Wednesday, September 24, 2008

The Mystery of The Bermuda Triangle

Everyone has heard of the Bermuda Triangle at one time or another. It is a phenomenon that has puzzled a great many people, it's name forever linked to the mysterious disappearances that have taken place in the imaginary triangle. This section hopes to shed some light and propose a number of plausible theories. It is also called the Devil's Triangle, Limbo of the Lost, Hoodoo Sea and the Twilight Zone. It is one of the biggest mysteries of our time where paranormal events and unexplained disappearances are alleged to occur. The Bermuda Triangle covers approximately 500,000 square miles of the Atlantic Ocean. The official dimensions claim that this mysterious area is a stretch of area located in the region of the western Atlantic Ocean, between Bermuda; San Juan, Puerto Rico; and Miami, Florida. However when you start plotting ocean disasters that are attributed to the Triangle its boundaries shift all over the North Atlantic and sometimes into the Eastern Pacific and Gulf of Mexico.

The "Bermuda or Devil's Triangle" is an imaginary area located off the southeastern Atlantic coast of the United States, which is noted for a high incidence of unexplained losses of ships, small boats, and aircraft.In the passed hundred years, more than 50 boats and 20 airplanes have mysteriously disappeared. It is unknown what has happened to them. Most of them mysteriously vanished without a trace. Numerous planes and ships have vanished there without a trace, often in good weather or near a landing site or port. Just before disappearing, crews have made radio contact indicating that nothing was amiss. In rare instances missing ships have been found, but without their crew or passengers. It was named in 1945, after the disappearance of six Navy planes and their crews on December 5, a sunny, calm day with ideal flying conditions. Prior to that scores of ships of all sizes reportedly had vanished in the area.

Several theories have been developed to explain these disappearances. In some cases, they can be explained by the unique natural characteristics of the area. Countless theories attempting to explain the many disappearances have been offered throughout the history of the area. The most practical seem to be environmental and those citing human error. The majority of disappearances can be attributed to the area's unique environmental features. First, the "Devil's Triangle" is one of the two places on earth that a magnetic compass does point towards true north. Normally it points toward magnetic north. The difference between the two is known as compass variation. The amount of variation changes by as much as 20 degrees as one circumnavigates the earth. If this compass variation or error is not compensated for, a navigator could find himself far off course and in deep trouble. An area called the "Devil's Sea" by Japanese and Filipino seamen, located off the east coast of Japan, also exhibits the same magnetic characteristics and it is also known for its mysterious disappearances.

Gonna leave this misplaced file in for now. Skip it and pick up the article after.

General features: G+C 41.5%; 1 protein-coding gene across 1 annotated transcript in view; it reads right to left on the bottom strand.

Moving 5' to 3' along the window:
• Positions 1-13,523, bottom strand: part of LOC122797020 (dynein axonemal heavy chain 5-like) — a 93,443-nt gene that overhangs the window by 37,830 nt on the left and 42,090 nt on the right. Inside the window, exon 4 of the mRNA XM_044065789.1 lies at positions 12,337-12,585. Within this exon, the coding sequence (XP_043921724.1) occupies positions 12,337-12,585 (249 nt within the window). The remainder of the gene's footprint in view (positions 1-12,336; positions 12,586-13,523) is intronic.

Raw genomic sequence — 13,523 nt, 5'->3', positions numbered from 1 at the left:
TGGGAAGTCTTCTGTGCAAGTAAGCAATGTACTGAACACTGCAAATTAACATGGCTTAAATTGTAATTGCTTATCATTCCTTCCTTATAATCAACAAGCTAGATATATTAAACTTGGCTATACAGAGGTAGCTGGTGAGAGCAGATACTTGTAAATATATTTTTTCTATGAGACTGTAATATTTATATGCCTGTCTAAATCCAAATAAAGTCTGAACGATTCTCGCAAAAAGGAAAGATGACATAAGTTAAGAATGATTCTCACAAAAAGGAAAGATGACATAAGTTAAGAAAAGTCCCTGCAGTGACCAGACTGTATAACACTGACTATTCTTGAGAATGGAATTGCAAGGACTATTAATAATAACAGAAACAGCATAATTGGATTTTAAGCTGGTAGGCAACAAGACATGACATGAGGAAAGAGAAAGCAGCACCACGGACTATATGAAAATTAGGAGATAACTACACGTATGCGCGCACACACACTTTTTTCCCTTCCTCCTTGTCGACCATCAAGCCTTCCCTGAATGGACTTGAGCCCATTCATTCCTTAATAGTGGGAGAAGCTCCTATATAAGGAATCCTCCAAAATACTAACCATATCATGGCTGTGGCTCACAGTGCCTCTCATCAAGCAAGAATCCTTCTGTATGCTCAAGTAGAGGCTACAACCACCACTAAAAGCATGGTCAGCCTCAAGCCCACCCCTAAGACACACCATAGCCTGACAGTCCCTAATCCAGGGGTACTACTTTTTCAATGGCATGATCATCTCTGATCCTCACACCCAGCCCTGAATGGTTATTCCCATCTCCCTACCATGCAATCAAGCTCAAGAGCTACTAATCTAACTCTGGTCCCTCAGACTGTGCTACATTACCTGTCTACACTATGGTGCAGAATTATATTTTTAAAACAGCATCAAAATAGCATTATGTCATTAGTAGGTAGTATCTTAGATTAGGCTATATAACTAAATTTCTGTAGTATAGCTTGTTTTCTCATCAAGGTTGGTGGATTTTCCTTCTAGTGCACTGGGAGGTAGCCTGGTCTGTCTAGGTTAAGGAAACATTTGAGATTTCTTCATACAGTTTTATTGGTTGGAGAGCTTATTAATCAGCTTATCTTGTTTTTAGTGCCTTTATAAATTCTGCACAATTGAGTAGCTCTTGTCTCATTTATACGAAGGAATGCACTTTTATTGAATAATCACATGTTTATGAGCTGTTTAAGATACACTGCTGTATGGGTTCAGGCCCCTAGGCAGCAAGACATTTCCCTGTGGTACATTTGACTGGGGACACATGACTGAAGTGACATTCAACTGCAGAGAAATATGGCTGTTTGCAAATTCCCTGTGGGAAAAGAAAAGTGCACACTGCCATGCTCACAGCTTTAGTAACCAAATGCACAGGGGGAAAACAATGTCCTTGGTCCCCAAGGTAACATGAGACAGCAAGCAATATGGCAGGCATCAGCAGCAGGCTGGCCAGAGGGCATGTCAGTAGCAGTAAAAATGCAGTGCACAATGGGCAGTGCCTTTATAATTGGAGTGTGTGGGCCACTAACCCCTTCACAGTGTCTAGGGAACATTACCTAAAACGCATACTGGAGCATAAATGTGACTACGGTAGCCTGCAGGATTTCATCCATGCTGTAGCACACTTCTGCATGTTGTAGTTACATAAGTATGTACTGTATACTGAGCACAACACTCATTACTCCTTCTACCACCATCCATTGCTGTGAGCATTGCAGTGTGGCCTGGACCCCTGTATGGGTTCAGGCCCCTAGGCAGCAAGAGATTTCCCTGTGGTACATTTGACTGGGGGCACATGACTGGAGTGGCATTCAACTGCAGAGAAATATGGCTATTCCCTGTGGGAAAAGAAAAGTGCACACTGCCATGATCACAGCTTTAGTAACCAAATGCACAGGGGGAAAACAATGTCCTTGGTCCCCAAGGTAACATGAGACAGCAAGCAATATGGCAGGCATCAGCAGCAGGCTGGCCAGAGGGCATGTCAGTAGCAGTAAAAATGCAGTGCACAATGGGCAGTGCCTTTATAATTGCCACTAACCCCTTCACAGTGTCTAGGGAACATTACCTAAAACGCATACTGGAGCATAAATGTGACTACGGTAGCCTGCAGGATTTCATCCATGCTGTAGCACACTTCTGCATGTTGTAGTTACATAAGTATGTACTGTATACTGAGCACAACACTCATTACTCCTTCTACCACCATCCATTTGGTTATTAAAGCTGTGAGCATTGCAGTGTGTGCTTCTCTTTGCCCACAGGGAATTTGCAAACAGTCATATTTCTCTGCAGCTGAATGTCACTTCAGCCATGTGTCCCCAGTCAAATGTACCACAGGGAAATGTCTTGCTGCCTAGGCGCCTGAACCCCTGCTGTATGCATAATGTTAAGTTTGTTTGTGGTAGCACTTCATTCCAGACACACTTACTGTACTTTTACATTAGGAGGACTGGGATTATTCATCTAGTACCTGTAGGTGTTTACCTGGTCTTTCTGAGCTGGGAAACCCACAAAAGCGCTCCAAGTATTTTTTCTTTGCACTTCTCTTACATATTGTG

Another environmental factor is the character of the Gulf Stream. It is extremely swift and turbulent and can quickly erase any evidence of a disaster. This Gulf Stream can be very treacherous for inexperienced mariners. A third factor is the unpredictable weather pattern of the Caribbean and the Atlantic. Sudden local thunder storms and water spouts often spell disaster for pilots and mariners. A water spout is a tornado at sea that pulls water from the ocean surface thousands of feet into the sky, this water spout can wreck almost anything in its path. A fourth factor is the ocean bottom of that area, the topography of the ocean floor varies from extensive shoals around the islands to some of the deepest marine trenches in the world (the deepest point in the Atlantic, the Puerto Rico Trench, is located in the Bermuda Triangle). With the interaction of the strong currents over the many reefs the topography is in a state of constant flux and development of new navigational hazards is swift. And finally, not to be underestimated, the human error factor. A large number of pleasure boats travel the waters between Florida's Gold Coast and the Bahamas. All too often, crossings are attempted with too small a boat, insufficient knowledge of the area's hazards, and a lack of good seamanship.

The Bermuda Triangle legend really began in earnest on December 5, 1945, with the famed bizarre disappearance of Flight 19. Five Navy Avenger bombers mysteriously vanished while on a routine training mission, as did a rescue plane sent to search for them -- six aircraft and 27 men, gone without a trace. Airplane crew members report sudden power failures, instrument failures, and their inability to maintain altitude. One theory is that unusual weather conditions are responsible, other theories propose that phenomena are caused by alignments of the planets, time warps that trap ships and planes or forces emanating from the unknown ruins of Atlantis.

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